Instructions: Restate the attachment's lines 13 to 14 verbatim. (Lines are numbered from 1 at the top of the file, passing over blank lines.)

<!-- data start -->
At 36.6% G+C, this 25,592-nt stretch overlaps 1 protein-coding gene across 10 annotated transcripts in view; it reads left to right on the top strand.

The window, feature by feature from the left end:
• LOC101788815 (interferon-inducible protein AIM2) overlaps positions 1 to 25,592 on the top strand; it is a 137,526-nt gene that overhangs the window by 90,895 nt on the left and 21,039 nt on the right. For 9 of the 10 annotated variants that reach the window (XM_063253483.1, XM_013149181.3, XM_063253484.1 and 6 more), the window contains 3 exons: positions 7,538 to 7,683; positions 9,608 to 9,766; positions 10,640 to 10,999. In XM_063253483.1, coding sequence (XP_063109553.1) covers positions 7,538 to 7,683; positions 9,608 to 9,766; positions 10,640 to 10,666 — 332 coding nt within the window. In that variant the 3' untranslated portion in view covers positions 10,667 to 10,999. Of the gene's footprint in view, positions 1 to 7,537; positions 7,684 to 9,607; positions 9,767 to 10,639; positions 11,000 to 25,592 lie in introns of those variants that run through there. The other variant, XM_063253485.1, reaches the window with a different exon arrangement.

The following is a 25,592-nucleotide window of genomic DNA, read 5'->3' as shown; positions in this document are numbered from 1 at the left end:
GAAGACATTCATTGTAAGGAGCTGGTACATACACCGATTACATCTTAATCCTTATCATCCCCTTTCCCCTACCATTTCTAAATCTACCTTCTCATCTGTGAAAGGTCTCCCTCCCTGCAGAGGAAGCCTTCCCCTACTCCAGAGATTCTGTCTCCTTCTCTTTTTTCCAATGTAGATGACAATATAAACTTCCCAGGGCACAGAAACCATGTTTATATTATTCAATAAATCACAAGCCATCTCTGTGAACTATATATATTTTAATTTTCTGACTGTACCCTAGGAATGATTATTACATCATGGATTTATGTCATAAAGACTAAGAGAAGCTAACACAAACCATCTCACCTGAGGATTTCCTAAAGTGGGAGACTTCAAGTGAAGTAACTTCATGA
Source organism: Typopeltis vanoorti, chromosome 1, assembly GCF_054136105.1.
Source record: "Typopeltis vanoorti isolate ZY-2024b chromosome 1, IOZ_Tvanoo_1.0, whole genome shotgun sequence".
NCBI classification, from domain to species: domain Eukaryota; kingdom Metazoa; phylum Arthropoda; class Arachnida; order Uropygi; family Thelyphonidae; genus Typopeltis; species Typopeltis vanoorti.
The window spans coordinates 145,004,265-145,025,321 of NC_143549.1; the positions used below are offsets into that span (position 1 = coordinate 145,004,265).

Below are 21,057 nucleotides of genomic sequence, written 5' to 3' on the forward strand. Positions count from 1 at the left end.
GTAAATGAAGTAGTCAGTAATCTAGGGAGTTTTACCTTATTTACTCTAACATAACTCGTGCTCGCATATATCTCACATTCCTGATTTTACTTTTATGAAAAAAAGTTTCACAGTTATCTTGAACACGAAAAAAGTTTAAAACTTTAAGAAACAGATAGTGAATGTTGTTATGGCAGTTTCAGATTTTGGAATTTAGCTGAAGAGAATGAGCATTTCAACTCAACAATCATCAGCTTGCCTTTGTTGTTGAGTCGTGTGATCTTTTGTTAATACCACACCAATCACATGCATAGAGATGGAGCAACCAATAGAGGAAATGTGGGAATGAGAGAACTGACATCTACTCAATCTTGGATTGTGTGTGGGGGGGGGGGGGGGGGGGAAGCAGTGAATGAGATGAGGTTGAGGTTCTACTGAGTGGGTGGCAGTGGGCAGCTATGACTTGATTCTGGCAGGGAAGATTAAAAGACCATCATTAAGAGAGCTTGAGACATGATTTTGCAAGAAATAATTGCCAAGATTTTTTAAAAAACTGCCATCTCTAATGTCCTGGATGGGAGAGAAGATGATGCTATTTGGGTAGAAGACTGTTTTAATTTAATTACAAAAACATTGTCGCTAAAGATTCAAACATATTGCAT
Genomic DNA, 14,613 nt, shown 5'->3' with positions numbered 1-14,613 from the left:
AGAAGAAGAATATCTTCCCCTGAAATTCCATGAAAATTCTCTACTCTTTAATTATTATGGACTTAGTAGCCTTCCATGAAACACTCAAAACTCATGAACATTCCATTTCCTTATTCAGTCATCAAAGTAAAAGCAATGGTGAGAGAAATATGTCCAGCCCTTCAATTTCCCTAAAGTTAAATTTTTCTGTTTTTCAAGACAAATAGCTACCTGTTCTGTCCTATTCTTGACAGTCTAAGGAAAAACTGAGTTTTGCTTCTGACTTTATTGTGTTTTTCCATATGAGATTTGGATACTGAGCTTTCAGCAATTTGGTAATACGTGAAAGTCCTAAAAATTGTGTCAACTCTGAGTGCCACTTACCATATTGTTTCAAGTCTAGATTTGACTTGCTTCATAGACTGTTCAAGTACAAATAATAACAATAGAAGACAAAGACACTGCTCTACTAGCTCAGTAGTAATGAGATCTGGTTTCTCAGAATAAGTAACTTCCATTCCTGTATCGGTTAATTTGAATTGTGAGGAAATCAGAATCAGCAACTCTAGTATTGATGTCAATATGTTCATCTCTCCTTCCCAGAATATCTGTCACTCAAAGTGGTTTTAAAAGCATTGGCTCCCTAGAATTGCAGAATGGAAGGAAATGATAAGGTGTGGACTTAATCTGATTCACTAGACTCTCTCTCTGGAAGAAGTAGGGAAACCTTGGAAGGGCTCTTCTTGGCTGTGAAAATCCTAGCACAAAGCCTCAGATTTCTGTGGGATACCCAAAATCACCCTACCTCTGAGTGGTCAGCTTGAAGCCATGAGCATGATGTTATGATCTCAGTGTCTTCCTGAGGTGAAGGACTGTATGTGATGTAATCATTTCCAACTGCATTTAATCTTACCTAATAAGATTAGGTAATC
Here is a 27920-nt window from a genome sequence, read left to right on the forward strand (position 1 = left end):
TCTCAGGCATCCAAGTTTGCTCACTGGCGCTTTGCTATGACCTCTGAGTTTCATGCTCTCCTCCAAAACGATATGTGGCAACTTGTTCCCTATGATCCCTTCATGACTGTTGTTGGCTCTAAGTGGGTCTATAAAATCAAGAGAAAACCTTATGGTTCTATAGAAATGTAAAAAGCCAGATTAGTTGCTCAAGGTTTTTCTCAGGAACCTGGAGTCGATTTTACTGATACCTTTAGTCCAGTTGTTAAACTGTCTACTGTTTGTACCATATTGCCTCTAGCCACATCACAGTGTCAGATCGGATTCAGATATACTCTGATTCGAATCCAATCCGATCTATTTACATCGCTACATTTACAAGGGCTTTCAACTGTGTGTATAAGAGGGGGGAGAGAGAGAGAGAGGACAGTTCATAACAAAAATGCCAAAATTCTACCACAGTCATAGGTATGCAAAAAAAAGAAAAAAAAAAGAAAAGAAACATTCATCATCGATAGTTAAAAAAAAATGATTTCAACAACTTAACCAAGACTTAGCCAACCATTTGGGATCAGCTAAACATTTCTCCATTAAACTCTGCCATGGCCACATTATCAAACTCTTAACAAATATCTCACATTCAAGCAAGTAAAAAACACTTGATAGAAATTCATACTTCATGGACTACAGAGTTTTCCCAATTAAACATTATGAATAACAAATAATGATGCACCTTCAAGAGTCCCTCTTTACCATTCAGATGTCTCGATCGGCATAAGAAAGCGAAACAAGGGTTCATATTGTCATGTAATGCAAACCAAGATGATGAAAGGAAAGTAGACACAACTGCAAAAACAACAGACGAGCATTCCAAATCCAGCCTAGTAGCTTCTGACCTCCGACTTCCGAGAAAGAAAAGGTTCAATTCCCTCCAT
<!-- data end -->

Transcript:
AGAAGAAGAATATCTTCCCCTGAAATTCCATGAAAATTCTCTACTCTTTAATTATTATGGACTTAGTAGCCTTCCATGAAACACTCAAAACTCATGAACATTCCATTTCCTTATTCAGTCATCAAAGTAAAAGCAATGGTGAGAGAAATATGTCCAGCCCTTCAATTTCCCTAAAGTTAAATTTTTCTGTTTTTCAAGACAAATAGCTACCTGTTCTGTCCTATTCTTGACAGTCTAAGGAAAAACTGAGTTTTGCTTCTGACTTTATTGTGTTTTTCCATATGAGATTTGGATACTGAGCTTTCAGCAATTTGGTAATACGTGAAAGTCCTAAAAATTGTGTCAACTCTGAGTGCCACTTACCATATTGTTTCAAGTCTAGATTTGACTTGCTTCATAGACTGTTCAAGTACAAATAATAACAATAGAAGACAAAGACACTGCTCTACTAGCTCAGTAGTAATGAGATCTGGTTTCTCAGAATAAGTAACTTCCATTCCTGTATCGGTTAATTTGAATTGTGAGGAAATCAGAATCAGCAACTCTAGTATTGATGTCAATATGTTCATCTCTCCTTCCCAGAATATCTGTCACTCAAAGTGGTTTTAAAAGCATTGGCTCCCTAGAATTGCAGAATGGAAGGAAATGATAAGGTGTGGACTTAATCTGATTCACTAGACTCTCTCTCTGGAAGAAGTAGGGAAACCTTGGAAGGGCTCTTCTTGGCTGTGAAAATCCTAGCACAAAGCCTCAGATTTCTGTGGGATACCCAAAATCACCCTACCTCTGAGTGGTCAGCTTGAAGCCATGAGCATGATGTTATGATCTCAGTGTCTTCCTGAGGTGAAGGACTGTATGTGATGTAATCATTTCCAACTGCATTTAATCTTACCTAATAAGATTAGGTAATC
Here is a 27920-nt window from a genome sequence, read left to right on the forward strand (position 1 = left end):